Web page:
cover image How We Talk: The Inner Workings of Conversation

How We Talk: The Inner Workings of Conversation

N.J. Enfield. Basic, $27 (272p) ISBN 978-0-465-05994-2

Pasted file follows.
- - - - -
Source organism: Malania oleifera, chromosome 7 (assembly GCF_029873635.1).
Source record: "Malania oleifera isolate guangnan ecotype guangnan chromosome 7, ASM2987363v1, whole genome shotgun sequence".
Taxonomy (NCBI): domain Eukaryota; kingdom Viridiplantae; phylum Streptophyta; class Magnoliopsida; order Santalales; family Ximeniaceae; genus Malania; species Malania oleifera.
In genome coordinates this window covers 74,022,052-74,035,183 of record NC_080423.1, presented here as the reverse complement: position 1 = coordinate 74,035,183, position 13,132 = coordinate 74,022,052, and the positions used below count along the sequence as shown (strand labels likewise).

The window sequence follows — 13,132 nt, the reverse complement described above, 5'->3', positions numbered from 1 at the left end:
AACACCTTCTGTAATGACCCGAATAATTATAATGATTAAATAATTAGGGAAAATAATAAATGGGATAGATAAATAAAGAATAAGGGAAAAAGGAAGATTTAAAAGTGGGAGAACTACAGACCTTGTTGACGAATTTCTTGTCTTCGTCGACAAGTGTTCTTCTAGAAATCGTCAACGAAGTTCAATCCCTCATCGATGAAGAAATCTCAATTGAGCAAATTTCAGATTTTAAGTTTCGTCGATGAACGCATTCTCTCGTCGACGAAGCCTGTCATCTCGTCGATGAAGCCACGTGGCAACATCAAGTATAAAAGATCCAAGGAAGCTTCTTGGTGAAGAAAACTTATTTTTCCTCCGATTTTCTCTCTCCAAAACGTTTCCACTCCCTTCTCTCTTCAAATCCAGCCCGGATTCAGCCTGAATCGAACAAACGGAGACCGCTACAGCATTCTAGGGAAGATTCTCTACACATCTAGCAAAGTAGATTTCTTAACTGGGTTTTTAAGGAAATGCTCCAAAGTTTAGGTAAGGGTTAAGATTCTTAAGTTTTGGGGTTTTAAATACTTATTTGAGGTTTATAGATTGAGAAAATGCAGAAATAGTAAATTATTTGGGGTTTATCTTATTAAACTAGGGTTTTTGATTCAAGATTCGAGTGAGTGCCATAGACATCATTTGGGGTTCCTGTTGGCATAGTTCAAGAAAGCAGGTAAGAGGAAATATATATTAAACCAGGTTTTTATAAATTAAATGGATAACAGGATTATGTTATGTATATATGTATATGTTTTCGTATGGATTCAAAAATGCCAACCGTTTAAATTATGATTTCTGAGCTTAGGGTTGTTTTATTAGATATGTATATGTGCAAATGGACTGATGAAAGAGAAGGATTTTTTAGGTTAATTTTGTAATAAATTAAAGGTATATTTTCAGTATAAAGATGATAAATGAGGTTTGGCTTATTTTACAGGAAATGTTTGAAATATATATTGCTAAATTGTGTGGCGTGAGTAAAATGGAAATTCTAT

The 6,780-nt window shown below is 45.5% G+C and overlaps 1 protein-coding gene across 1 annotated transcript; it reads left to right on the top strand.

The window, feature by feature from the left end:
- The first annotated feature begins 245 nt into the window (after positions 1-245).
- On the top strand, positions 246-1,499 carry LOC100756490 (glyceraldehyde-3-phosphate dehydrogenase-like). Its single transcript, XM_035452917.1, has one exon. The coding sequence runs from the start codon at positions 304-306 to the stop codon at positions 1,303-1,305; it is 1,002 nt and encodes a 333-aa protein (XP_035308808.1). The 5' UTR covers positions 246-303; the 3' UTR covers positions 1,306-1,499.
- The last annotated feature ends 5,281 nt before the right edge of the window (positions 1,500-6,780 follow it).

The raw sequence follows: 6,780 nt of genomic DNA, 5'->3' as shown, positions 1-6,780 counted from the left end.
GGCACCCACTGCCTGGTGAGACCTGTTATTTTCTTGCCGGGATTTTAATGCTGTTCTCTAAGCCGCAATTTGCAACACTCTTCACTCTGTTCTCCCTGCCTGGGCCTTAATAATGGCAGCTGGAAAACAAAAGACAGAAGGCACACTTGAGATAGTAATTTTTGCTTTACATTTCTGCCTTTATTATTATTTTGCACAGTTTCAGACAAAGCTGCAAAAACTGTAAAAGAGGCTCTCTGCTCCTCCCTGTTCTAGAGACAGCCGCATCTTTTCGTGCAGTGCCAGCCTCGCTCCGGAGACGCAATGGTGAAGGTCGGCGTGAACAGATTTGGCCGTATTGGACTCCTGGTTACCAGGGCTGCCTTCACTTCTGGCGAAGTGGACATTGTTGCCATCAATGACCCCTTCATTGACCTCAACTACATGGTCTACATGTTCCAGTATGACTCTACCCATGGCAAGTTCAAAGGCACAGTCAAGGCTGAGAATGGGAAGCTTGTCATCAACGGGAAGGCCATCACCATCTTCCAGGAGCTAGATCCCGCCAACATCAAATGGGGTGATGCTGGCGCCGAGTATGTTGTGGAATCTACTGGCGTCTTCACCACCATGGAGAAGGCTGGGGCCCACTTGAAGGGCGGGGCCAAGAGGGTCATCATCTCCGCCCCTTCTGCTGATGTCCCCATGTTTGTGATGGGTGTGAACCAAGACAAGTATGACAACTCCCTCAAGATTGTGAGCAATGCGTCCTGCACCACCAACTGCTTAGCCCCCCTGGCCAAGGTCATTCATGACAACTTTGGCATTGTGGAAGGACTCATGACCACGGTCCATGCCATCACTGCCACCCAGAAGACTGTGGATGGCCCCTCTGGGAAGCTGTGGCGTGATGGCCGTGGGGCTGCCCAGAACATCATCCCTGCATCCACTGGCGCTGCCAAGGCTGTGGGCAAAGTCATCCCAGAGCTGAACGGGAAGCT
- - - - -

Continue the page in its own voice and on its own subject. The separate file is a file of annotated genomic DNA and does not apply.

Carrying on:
Linguistic anthropologist Enfield (Dependencies in Language) sets out to address what he frames as a major hole in our scientific understanding of human language: conversation, “where language lives and breathes.” He notes that linguistic studies tend to focus exclusively on formal, typically written language, and argues cogently that, far from the “messy back and forth” it sometimes seems, conversation is precisely and actively managed, a finely tuned product of social cooperation that only humans are known to achieve. His special focus falls on some of the most common (and commonly reviled) utterances in English (with references to comparable expressions in other languages), such as “huh,” “um,” and “uh.” Traditionally ignored in academic study, these tiny pieces of conversational glue turn out to be vitally important, functioning as facilitators of social cooperation. Enfield makes a solid case for more focus—and fieldwork—on conversation as a key to understanding “what makes language possible in our species.” He does all this in clear and casually authoritative prose, with reference to copious examples—study results, yes, but also snippets of “language in its wild environment”—which make his arguments easy to understand. This survey performs the neat trick of offering enormous amounts of complex material in a format that remains utterly accessible. (Nov.)